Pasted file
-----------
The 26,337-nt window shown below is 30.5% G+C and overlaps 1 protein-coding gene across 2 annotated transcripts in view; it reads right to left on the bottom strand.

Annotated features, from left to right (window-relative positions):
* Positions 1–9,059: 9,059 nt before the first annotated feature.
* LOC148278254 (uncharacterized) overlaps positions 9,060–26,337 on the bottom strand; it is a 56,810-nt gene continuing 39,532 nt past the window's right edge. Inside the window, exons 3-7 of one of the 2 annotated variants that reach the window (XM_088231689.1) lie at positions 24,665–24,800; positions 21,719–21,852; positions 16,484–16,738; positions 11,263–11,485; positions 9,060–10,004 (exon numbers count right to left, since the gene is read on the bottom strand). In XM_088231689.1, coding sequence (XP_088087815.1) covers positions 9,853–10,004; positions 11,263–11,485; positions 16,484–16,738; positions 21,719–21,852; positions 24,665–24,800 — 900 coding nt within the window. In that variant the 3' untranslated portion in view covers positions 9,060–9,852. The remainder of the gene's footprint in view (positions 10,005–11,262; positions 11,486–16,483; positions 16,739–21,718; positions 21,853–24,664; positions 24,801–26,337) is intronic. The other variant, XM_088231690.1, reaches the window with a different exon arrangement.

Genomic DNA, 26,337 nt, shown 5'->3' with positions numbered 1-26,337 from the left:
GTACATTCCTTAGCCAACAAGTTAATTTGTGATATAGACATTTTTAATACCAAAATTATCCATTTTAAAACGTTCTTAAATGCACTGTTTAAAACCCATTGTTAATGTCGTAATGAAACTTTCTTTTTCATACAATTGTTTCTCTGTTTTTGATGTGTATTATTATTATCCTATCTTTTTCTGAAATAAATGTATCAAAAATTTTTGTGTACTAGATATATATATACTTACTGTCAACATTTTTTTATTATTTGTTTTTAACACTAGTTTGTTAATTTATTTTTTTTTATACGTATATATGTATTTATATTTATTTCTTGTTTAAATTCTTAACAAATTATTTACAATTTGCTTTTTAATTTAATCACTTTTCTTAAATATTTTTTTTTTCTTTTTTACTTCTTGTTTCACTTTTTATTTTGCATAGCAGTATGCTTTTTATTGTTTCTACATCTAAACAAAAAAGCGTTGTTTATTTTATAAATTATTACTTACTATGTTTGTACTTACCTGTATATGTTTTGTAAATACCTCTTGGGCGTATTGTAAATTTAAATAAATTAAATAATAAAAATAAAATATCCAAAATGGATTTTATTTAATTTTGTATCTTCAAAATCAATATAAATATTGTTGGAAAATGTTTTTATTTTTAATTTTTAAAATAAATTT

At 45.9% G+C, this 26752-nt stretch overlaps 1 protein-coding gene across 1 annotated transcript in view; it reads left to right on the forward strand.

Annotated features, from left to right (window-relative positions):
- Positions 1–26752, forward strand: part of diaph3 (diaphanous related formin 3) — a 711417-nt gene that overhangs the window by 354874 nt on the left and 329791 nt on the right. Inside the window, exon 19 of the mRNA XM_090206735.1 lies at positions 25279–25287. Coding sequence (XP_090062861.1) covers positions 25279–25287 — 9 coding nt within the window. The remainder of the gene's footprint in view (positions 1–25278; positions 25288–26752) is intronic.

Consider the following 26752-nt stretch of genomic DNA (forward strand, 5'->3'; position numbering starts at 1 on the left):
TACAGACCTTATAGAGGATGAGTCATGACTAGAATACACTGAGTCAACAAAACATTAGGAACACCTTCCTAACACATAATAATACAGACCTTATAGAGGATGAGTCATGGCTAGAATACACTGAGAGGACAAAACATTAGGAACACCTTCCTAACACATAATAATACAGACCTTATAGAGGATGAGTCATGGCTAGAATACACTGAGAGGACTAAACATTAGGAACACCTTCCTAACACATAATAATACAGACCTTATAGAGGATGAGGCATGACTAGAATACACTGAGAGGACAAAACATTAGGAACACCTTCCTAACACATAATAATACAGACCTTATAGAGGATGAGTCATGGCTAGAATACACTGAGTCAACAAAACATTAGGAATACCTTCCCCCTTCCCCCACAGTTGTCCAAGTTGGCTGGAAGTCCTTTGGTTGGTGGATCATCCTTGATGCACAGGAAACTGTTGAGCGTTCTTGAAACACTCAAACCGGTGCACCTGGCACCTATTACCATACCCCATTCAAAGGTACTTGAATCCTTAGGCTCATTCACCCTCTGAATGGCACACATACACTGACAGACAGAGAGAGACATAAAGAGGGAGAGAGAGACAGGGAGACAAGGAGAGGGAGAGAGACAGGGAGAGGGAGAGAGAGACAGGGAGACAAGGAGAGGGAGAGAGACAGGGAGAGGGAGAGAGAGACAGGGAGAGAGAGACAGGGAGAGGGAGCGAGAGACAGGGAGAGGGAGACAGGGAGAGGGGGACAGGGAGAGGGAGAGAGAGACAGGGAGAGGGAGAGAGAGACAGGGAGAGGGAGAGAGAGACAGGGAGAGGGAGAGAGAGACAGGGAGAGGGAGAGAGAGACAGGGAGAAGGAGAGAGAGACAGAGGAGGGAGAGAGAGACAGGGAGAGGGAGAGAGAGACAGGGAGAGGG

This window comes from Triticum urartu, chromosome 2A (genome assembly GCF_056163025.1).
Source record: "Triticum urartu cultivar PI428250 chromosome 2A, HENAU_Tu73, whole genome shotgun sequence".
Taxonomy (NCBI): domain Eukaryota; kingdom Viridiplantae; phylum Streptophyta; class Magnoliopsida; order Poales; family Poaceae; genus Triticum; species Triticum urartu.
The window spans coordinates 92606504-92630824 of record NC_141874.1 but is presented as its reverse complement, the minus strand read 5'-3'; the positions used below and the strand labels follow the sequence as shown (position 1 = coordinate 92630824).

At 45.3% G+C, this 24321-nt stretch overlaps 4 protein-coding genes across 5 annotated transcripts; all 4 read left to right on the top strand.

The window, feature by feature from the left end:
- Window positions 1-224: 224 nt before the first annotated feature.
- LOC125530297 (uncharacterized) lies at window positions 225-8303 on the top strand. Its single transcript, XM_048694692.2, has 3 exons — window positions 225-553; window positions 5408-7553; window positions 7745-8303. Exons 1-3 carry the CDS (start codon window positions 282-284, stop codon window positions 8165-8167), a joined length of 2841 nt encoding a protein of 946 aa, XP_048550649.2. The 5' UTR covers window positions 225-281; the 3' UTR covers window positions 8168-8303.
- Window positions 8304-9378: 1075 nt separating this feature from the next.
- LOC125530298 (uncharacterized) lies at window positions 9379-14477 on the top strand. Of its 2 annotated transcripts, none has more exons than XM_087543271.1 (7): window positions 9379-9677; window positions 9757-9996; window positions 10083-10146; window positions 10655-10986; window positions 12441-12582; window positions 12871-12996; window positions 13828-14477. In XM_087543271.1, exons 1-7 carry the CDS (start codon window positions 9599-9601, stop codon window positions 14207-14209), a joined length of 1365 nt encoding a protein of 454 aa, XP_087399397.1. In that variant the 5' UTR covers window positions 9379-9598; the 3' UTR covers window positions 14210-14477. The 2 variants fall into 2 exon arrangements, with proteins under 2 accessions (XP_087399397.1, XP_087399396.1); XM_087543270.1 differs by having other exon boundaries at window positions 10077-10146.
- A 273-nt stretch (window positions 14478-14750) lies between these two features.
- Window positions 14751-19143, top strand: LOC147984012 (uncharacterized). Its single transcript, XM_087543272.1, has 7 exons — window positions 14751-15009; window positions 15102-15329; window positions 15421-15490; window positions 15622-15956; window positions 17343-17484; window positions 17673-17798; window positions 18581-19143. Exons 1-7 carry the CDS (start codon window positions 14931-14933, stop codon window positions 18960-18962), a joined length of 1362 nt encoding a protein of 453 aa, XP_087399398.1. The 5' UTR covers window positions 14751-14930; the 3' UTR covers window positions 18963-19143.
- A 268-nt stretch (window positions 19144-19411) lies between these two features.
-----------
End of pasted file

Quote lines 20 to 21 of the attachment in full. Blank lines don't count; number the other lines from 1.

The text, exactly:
- Window positions 8304-9378: 1075 nt separating this feature from the next.
- LOC125530298 (uncharacterized) lies at window positions 9379-14477 on the top strand. Of its 2 annotated transcripts, none has more exons than XM_087543271.1 (7): window positions 9379-9677; window positions 9757-9996; window positions 10083-10146; window positions 10655-10986; window positions 12441-12582; window positions 12871-12996; window positions 13828-14477. In XM_087543271.1, exons 1-7 carry the CDS (start codon window positions 9599-9601, stop codon window positions 14207-14209), a joined length of 1365 nt encoding a protein of 454 aa, XP_087399397.1. In that variant the 5' UTR covers window positions 9379-9598; the 3' UTR covers window positions 14210-14477. The 2 variants fall into 2 exon arrangements, with proteins under 2 accessions (XP_087399397.1, XP_087399396.1); XM_087543270.1 differs by having other exon boundaries at window positions 10077-10146.